What are Ohio economic analysts keeping an eye on as inflation grows?
Analysts in Ohio are keeping a watchful eye on certain decisions made on the federal level to address the problem of inflation, with the concern that an overreaction could cause more economic issues.
The Consumer Price Index report for May showed that inflation in the U.S. increased by 8.6% over the last 12 months, which is the largest annual increase since December 1981.
Rea Hederman, The Buckeye Institute’s vice president of policy, and Guillermo Bervejillo, Policy Matters Ohio state policy fellow, both agree that a major factor in the U.S. inflation crisis is the lack of supply.
But the two are at odds over the role federal bailouts played in driving up demand. Hederman noted that two stimulus packages — from two White House administrations — reached historic proportions.
“A lot of households actually had income go up during the pandemic because the United States had one of the largest bailout packages of any country. That's one of the reasons the United States core inflation outstripped Europe inflation,” said Hederman.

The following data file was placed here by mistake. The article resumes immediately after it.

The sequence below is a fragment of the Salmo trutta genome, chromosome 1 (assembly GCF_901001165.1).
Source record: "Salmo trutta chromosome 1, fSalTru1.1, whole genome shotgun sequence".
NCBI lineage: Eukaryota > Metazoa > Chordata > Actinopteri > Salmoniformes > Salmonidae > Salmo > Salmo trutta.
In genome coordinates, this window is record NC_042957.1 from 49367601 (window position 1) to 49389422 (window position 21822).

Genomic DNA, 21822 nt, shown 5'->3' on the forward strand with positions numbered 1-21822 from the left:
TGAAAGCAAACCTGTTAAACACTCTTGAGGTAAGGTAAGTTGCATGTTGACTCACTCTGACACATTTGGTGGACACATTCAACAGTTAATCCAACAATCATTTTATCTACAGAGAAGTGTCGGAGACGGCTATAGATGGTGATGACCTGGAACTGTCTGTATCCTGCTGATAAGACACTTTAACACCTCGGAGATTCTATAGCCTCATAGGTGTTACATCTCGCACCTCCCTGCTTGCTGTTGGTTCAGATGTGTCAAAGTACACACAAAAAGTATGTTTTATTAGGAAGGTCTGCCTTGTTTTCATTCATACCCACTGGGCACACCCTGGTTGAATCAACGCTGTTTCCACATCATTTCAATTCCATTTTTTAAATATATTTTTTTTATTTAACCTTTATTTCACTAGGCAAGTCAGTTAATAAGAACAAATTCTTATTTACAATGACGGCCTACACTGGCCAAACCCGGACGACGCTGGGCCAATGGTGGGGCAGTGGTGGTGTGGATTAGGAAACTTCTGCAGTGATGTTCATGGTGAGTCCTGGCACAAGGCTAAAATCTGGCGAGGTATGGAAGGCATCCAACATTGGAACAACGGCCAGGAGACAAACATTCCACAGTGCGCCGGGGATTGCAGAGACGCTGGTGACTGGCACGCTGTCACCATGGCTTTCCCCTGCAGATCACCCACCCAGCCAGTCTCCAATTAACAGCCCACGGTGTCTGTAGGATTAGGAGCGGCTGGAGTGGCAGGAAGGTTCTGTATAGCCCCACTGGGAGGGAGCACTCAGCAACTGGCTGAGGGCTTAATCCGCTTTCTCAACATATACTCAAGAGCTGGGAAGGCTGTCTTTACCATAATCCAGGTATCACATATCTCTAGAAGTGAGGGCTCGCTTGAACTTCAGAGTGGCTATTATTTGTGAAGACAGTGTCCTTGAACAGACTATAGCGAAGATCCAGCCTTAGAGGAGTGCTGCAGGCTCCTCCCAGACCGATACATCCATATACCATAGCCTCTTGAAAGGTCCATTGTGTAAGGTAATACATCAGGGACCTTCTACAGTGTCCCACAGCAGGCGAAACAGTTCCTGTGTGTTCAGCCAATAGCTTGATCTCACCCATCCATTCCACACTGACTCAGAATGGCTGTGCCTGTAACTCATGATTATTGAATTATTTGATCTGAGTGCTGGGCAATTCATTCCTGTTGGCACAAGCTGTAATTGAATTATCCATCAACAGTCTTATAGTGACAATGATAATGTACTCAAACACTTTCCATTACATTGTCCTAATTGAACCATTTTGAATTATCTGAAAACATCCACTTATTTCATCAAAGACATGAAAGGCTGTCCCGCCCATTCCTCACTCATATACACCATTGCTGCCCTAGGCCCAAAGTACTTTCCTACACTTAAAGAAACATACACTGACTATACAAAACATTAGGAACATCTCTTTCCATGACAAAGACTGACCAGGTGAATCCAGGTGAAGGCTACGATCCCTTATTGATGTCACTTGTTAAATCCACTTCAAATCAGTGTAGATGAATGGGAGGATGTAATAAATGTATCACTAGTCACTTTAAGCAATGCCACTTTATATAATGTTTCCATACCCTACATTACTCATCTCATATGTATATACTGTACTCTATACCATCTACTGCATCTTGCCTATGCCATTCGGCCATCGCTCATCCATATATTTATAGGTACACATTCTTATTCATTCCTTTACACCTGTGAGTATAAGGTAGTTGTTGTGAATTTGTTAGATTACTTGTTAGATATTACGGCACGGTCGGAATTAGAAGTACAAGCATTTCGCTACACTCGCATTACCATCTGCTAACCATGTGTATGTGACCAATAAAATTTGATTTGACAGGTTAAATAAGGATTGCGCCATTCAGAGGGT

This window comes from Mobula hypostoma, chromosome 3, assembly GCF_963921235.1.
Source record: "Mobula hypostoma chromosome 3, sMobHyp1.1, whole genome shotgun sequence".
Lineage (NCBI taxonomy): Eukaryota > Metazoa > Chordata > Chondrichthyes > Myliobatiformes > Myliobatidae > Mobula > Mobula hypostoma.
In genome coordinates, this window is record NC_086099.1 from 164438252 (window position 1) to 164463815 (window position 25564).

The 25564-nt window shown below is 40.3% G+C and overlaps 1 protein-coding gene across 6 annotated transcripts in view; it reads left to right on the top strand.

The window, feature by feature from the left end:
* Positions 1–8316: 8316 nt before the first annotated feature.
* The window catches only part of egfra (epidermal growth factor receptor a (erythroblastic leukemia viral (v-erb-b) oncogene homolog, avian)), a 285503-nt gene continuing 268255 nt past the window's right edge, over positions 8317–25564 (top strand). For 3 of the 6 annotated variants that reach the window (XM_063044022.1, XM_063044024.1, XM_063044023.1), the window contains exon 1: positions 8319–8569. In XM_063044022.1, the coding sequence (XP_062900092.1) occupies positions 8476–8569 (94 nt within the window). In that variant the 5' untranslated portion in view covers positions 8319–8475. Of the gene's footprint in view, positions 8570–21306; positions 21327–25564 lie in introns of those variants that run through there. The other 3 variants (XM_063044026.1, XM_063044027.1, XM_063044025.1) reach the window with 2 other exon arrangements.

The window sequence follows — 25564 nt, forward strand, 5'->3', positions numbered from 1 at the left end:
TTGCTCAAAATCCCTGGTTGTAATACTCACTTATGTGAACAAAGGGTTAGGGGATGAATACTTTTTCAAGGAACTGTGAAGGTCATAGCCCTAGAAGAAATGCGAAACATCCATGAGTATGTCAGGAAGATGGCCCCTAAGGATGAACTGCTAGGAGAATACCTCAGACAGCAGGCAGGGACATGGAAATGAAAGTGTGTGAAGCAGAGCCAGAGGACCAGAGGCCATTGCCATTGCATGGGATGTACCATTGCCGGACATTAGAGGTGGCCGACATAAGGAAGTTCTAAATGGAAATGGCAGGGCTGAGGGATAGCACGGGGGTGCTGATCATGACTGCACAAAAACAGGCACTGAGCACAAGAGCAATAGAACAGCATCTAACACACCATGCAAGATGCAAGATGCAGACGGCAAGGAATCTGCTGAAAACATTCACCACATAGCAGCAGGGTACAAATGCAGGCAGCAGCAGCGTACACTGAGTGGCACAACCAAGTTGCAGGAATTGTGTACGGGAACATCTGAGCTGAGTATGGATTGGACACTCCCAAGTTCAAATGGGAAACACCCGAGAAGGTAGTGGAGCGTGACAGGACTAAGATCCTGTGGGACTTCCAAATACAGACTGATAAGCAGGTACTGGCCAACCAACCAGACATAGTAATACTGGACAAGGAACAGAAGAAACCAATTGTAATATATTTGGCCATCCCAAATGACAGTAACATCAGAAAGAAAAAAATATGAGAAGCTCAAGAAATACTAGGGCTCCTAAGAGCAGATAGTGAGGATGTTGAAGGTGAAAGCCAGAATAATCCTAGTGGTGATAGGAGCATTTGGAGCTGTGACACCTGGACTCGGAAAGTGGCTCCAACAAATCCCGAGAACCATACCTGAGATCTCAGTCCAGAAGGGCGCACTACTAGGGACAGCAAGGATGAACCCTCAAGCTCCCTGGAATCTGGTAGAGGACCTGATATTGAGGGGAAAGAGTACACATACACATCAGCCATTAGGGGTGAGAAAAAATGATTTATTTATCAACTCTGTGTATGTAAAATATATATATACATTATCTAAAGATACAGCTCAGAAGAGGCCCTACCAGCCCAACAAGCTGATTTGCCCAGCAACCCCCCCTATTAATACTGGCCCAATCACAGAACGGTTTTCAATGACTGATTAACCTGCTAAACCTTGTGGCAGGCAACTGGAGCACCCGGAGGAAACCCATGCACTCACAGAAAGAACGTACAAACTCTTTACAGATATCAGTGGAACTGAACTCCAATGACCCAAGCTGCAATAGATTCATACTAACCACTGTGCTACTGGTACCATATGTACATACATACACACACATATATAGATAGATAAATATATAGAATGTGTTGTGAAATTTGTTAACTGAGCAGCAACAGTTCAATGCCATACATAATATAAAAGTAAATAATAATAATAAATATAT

Bervejillo said the country did not feel the brunt of inflation until well after the effects of those stimulus dollars wore off. He pointed to a study by the Economic Policy Institute that followed inflation from 2020 through 2021. That study said 54% of price increases were accounted for corporate profit.
“The impact approximate relationship between the generosity of the stimulus bills and the current situation is how it was captured by the financial sector and not by not how much it reached our wallets,” said Bervejillo.
The two said the decisions made in the next couple of months could have a big impact on the future of the economy in the U.S. and Ohio.
“Is inflation shifting more from goods to services, showing up in wages? They may cause the fed to continue to raise rates faster, which will drive down consumer spending and really start to threaten the overall health of the economy,” said Hederman.
The Federal Reserve Board took action Wednesday to increase interest rates by 0.75%, the largest increase since 1994.
Hederman and Bervejillo said it’s important for the Federal Reserve to find a delicate balance.
“We're talking a huge impact on people, on people's capacity to have money to pay the things that we need. I think that I'm not optimistic in part because there is a predominance of this idea that the only response that we have is this heavy handed, fed blunt instrument kind of response,” said Bervejillo.
The two analysts also said the surging prices for gas is also causing economic ripples that effect supply and the shipment of that supply.